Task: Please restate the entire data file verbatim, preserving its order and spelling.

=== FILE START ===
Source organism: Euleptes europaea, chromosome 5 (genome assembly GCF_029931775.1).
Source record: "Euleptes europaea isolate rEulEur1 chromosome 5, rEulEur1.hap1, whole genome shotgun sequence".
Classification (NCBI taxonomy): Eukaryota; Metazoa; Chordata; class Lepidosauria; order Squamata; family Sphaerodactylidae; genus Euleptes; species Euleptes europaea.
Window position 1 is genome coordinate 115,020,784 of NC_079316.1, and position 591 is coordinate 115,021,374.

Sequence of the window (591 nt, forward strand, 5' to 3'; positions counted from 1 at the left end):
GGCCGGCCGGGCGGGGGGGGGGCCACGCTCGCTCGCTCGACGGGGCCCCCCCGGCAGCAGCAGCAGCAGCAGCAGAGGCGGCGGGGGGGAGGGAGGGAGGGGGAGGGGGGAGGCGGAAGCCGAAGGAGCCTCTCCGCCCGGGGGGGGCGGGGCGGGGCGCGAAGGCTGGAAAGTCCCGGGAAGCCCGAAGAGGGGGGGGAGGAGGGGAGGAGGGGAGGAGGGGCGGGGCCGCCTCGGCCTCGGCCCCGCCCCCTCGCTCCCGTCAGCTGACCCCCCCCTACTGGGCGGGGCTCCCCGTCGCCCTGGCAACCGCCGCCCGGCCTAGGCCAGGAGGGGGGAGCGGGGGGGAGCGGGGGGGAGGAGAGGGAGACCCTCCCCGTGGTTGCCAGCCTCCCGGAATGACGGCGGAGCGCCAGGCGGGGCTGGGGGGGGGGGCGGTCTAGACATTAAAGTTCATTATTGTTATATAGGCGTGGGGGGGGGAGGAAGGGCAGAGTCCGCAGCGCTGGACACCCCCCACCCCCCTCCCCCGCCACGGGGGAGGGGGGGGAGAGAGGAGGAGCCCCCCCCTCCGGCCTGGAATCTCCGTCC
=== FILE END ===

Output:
Source organism: Euleptes europaea, chromosome 5 (genome assembly GCF_029931775.1).
Source record: "Euleptes europaea isolate rEulEur1 chromosome 5, rEulEur1.hap1, whole genome shotgun sequence".
Classification (NCBI taxonomy): Eukaryota; Metazoa; Chordata; class Lepidosauria; order Squamata; family Sphaerodactylidae; genus Euleptes; species Euleptes europaea.
Window position 1 is genome coordinate 115,020,784 of NC_079316.1, and position 591 is coordinate 115,021,374.

Sequence of the window (591 nt, forward strand, 5' to 3'; positions counted from 1 at the left end):
GGCCGGCCGGGCGGGGGGGGGGCCACGCTCGCTCGCTCGACGGGGCCCCCCCGGCAGCAGCAGCAGCAGCAGCAGAGGCGGCGGGGGGGAGGGAGGGAGGGGGAGGGGGGAGGCGGAAGCCGAAGGAGCCTCTCCGCCCGGGGGGGGCGGGGCGGGGCGCGAAGGCTGGAAAGTCCCGGGAAGCCCGAAGAGGGGGGGGAGGAGGGGAGGAGGGGAGGAGGGGCGGGGCCGCCTCGGCCTCGGCCCCGCCCCCTCGCTCCCGTCAGCTGACCCCCCCCTACTGGGCGGGGCTCCCCGTCGCCCTGGCAACCGCCGCCCGGCCTAGGCCAGGAGGGGGGAGCGGGGGGGAGCGGGGGGGAGGAGAGGGAGACCCTCCCCGTGGTTGCCAGCCTCCCGGAATGACGGCGGAGCGCCAGGCGGGGCTGGGGGGGGGGGCGGTCTAGACATTAAAGTTCATTATTGTTATATAGGCGTGGGGGGGGGAGGAAGGGCAGAGTCCGCAGCGCTGGACACCCCCCACCCCCCTCCCCCGCCACGGGGGAGGGGGGGGAGAGAGGAGGAGCCCCCCCCTCCGGCCTGGAATCTCCGTCC